Katherine Burson

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People are inaccurate judges of how their abilities compare to others'. J. Kruger and D. Dunning (1999, 2002) argued that unskilled performers in particular lack metacognitive insight about their relative performance and disproportionately account for better-than-average effects. The unskilled overestimate their actual percentile of performance, whereas(More)
A common social comparison bias—the better-than-average-effect—is frequently described as psychologically equivalent to the individual judgment bias known as overconfidence. However, research has found “hard-easy” effects for each bias that yield a seemingly paradoxical reversal: Hard tasks tend to produce overconfidence but worse-than-average perceptions,(More)
The scales used to describe the attributes of different choice options are usually open to alternative expressions, such as inches versus feet or minutes versus hours. More generally, a ratio scale can be multiplied by an arbitrary factor (e.g., 12) while preserving all of the information it conveys about different choice alternatives. We propose that(More)
Recent research has identified a positivity effect in consumers’ evaluations of agents, such as friends and professional critics, who provide word-of-mouth evaluations and recommendations. Specifically, agreement with an agent on previously loved alternatives is perceived as more diagnostic of the agent’s suitability than agreement on previously hated(More)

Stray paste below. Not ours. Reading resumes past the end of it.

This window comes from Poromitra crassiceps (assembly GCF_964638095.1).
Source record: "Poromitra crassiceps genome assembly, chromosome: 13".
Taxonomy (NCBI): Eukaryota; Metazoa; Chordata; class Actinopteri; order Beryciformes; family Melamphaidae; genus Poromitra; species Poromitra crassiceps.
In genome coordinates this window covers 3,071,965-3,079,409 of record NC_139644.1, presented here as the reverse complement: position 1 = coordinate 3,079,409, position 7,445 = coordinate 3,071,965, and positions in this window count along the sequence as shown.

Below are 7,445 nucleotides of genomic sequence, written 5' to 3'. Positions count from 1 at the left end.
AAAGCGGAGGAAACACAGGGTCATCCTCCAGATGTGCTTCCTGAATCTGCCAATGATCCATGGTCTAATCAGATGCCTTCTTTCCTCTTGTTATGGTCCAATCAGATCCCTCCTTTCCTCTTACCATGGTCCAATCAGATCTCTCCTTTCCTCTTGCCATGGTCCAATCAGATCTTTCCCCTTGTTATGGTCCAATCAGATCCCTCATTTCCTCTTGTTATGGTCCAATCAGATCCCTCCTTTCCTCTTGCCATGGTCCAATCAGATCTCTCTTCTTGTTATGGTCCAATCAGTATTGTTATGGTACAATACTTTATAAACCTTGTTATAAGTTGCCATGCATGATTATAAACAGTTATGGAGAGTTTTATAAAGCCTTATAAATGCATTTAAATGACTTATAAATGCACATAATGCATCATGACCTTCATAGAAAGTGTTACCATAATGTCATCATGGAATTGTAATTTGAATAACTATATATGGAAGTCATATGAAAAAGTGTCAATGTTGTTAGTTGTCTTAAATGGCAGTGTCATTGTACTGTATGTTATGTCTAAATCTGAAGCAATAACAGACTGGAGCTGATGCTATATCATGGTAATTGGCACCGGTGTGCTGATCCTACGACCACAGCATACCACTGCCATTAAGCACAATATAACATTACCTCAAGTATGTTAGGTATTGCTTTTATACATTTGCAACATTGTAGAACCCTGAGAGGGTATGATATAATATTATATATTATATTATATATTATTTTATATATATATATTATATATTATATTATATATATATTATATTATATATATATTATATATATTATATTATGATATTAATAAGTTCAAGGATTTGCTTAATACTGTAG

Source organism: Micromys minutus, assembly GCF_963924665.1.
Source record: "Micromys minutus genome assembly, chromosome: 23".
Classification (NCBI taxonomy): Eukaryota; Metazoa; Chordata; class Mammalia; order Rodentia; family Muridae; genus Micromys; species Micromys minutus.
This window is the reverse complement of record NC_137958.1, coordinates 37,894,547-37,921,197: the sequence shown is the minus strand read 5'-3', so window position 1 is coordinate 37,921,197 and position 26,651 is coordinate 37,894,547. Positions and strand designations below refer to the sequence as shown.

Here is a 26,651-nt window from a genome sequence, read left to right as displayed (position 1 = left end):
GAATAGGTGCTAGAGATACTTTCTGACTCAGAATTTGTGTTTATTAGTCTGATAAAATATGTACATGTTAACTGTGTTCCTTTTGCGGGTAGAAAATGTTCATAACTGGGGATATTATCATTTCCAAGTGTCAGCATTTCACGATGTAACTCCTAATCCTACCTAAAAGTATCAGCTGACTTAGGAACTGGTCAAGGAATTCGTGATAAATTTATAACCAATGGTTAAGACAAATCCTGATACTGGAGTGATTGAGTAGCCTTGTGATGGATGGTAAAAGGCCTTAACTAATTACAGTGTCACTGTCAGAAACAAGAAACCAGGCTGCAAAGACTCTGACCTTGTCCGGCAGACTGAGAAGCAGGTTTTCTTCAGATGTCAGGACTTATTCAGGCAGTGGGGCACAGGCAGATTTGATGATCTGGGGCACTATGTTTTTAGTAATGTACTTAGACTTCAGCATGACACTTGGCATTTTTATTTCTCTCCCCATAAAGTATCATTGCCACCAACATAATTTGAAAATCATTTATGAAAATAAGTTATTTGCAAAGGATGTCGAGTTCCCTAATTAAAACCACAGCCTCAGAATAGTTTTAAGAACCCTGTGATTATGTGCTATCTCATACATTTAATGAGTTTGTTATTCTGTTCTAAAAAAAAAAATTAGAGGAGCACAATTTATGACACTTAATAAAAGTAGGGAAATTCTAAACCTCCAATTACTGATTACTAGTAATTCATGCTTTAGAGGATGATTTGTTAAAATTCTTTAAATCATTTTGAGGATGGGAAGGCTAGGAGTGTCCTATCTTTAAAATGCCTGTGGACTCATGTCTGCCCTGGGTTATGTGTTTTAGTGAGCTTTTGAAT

P endowment effect experiments have examined circumstances in which people encounter a single unit of a good (e.g., one chocolate). We contrast single-unit treatments with multiple-unit treatments in which participants encounter several units of a good (e.g., five chocolates). We observe endowment effects of typical magnitude for singleton holdings but(More)
Burson, Thomas Kramer, and Nader Tavassoli for their helpful feedback on an earlier version of this manuscript. 2 We show that merely having a task-relevant product available for consumption (without actually consuming it) can improve performance. Participants with access to coffee during a reaction-speed task performed better than participants without(More)
We investigate the accuracy of people’s predictions of others’ preferences under uncertainty. We focus on two key steps in prediction. First, predictors must anticipate others’ beliefs about the likelihood of uncertain events. Second, predictors must anticipate the weight that beliefs will have on others’ choices. We find that predictors typically err at(More)
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